Judge Sides with Helmetless Rider in Australia

SMH Screenshot

A District Court judge in New South Wales, Australia has overturned a ruling against Sue Abbott, a long-time bicyclist who chooses to ride without a helmet despite the mandatory helmet law in Australia. From the Sydney Morning Herald:

“Having read all the material, I think I would fall down on your side of the ledger,” the judge told Ms Abbott after she had spelt out her case against the laws that exist in few countries other than Australia and New Zealand.

”I frankly don’t think there is anything advantageous and there may well be a disadvantage in situations to have a helmet – and it seems to me that it’s one of those areas where it ought to be a matter of choice.”

It’ll be very interesting to see where this leads.

Read the article

9 Responses to “Judge Sides with Helmetless Rider in Australia”

  • Andy says:

    I know the use of helmets is debatable and I won’t go further into that discussion. But, I am surprised a judge can do that. If there’s a law, isn’t it the judges job to determine whether or not the people being cited have followed the law? This seems pretty clear that the judge is making a personal decision that has nothing to do with the law that cyclist obviously broke.

  • Alan says:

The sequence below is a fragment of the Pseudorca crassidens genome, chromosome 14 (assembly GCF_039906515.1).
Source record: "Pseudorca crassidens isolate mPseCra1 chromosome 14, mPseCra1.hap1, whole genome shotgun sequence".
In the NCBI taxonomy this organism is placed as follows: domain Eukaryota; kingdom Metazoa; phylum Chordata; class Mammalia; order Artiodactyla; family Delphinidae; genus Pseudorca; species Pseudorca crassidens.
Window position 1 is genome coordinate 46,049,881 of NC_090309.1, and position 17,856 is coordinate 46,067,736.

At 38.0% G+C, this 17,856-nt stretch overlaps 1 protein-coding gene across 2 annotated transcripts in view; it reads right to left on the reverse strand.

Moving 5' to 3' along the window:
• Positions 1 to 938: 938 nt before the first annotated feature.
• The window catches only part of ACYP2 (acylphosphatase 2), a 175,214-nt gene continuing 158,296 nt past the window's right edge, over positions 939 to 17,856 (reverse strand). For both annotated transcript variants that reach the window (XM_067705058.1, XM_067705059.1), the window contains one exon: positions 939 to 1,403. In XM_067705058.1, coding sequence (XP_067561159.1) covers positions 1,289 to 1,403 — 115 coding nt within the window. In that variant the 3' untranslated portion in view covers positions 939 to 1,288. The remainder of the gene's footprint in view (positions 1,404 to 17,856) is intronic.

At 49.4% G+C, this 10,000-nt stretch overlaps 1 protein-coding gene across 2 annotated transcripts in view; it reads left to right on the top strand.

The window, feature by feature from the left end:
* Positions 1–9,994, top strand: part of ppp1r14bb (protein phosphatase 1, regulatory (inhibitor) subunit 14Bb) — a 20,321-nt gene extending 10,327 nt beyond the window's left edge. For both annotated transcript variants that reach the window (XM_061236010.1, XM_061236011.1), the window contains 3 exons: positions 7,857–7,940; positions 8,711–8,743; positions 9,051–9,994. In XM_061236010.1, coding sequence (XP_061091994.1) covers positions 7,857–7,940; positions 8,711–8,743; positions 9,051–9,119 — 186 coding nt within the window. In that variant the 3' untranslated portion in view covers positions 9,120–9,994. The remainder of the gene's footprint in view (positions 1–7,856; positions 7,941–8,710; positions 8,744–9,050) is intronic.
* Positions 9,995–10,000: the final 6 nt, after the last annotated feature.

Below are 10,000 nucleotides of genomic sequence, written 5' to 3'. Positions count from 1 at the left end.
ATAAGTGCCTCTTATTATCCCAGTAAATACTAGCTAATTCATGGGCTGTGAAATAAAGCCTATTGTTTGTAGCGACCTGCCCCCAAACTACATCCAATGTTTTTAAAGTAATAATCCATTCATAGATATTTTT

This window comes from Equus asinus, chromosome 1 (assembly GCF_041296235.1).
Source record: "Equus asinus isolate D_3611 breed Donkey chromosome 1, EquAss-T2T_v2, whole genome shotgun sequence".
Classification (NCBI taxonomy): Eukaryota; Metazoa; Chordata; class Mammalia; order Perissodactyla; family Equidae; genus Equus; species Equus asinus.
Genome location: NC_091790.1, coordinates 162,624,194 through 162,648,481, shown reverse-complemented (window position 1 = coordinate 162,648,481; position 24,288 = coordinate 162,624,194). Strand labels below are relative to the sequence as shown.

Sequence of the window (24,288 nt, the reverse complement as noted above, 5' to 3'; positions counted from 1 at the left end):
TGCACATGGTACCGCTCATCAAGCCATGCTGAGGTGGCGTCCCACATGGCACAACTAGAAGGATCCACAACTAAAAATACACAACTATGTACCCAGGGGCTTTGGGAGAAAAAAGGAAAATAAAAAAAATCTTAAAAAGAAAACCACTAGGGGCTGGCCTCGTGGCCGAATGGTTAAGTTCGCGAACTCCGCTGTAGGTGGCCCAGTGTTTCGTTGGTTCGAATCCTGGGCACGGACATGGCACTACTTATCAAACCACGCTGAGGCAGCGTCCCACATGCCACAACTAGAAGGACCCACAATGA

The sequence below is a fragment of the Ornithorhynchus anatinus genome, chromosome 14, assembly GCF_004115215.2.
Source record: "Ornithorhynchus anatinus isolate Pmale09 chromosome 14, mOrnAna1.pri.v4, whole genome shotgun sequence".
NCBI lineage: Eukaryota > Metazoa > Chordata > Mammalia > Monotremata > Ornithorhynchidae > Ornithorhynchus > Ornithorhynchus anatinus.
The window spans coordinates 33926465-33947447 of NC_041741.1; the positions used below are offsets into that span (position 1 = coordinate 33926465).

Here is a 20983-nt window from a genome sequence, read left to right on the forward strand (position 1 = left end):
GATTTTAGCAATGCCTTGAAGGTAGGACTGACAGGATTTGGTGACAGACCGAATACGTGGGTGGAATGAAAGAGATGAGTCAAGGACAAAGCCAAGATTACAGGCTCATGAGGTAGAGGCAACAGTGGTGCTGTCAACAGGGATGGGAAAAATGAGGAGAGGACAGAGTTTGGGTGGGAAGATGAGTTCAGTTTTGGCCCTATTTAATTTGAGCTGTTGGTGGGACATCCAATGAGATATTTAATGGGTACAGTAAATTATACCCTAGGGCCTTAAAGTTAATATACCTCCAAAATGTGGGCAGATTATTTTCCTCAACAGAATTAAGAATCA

I agree, Andy. That’s why I’m wondering where this might lead. It sure doesn’t seem like the end of the story.


  • Graham says:

    Unless the judge is ruling that this law runs counter to an older or superceding law or ruling, in which case they can rule the law invalid. Or maybe the judge is a maverick and just makes it up as he goes… hard to say, really.

  • kfg says:

    “. . .isn’t it the judges job to determine whether or not the people being cited have followed the law?”

    If you are in Paris, but we have police evidence that she is not. Under systems descended from British Common Law judges are invoked with judging the basis of the law under higher legal principles, whether the law itself is, in fact, legal.

    Creating this legal philosophy is one of the reasons why King Alfred is the only English Monarch given the epitaph “The Great.”

    “Judicial Activism” is the point of having the judiciary as an independent branch of government in the systems of checks and balances against government abuse in passing and enforcing unjust laws. That’s why we call it a “Justice System” rather than a “Legal System” (or at least we used to, back in the day when understanding this was a requirement for graduating secondary school).